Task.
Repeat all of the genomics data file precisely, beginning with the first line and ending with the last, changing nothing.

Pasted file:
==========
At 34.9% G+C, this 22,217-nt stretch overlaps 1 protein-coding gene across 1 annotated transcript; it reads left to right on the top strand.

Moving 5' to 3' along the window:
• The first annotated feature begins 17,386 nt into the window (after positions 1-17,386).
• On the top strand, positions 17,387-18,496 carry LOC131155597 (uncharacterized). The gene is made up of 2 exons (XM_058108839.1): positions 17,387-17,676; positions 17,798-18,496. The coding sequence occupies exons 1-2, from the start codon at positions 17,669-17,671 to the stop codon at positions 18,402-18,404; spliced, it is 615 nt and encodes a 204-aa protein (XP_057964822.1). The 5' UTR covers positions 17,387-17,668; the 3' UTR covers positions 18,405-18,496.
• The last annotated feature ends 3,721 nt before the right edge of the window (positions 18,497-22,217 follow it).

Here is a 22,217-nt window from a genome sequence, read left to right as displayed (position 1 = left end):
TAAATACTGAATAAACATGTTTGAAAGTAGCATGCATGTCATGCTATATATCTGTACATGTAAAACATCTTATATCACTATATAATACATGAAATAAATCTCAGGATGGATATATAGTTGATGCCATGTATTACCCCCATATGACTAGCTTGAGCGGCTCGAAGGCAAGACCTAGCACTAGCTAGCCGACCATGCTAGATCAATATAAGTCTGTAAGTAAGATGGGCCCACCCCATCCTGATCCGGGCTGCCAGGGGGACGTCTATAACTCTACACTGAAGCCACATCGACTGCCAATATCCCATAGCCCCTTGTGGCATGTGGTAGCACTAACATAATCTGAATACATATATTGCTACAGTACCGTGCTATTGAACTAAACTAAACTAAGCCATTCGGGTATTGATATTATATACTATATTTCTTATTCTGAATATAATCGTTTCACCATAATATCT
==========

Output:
At 34.9% G+C, this 22,217-nt stretch overlaps 1 protein-coding gene across 1 annotated transcript; it reads left to right on the top strand.

Moving 5' to 3' along the window:
• The first annotated feature begins 17,386 nt into the window (after positions 1-17,386).
• On the top strand, positions 17,387-18,496 carry LOC131155597 (uncharacterized). The gene is made up of 2 exons (XM_058108839.1): positions 17,387-17,676; positions 17,798-18,496. The coding sequence occupies exons 1-2, from the start codon at positions 17,669-17,671 to the stop codon at positions 18,402-18,404; spliced, it is 615 nt and encodes a 204-aa protein (XP_057964822.1). The 5' UTR covers positions 17,387-17,668; the 3' UTR covers positions 18,405-18,496.
• The last annotated feature ends 3,721 nt before the right edge of the window (positions 18,497-22,217 follow it).

Here is a 22,217-nt window from a genome sequence, read left to right as displayed (position 1 = left end):
TAAATACTGAATAAACATGTTTGAAAGTAGCATGCATGTCATGCTATATATCTGTACATGTAAAACATCTTATATCACTATATAATACATGAAATAAATCTCAGGATGGATATATAGTTGATGCCATGTATTACCCCCATATGACTAGCTTGAGCGGCTCGAAGGCAAGACCTAGCACTAGCTAGCCGACCATGCTAGATCAATATAAGTCTGTAAGTAAGATGGGCCCACCCCATCCTGATCCGGGCTGCCAGGGGGACGTCTATAACTCTACACTGAAGCCACATCGACTGCCAATATCCCATAGCCCCTTGTGGCATGTGGTAGCACTAACATAATCTGAATACATATATTGCTACAGTACCGTGCTATTGAACTAAACTAAACTAAGCCATTCGGGTATTGATATTATATACTATATTTCTTATTCTGAATATAATCGTTTCACCATAATATCT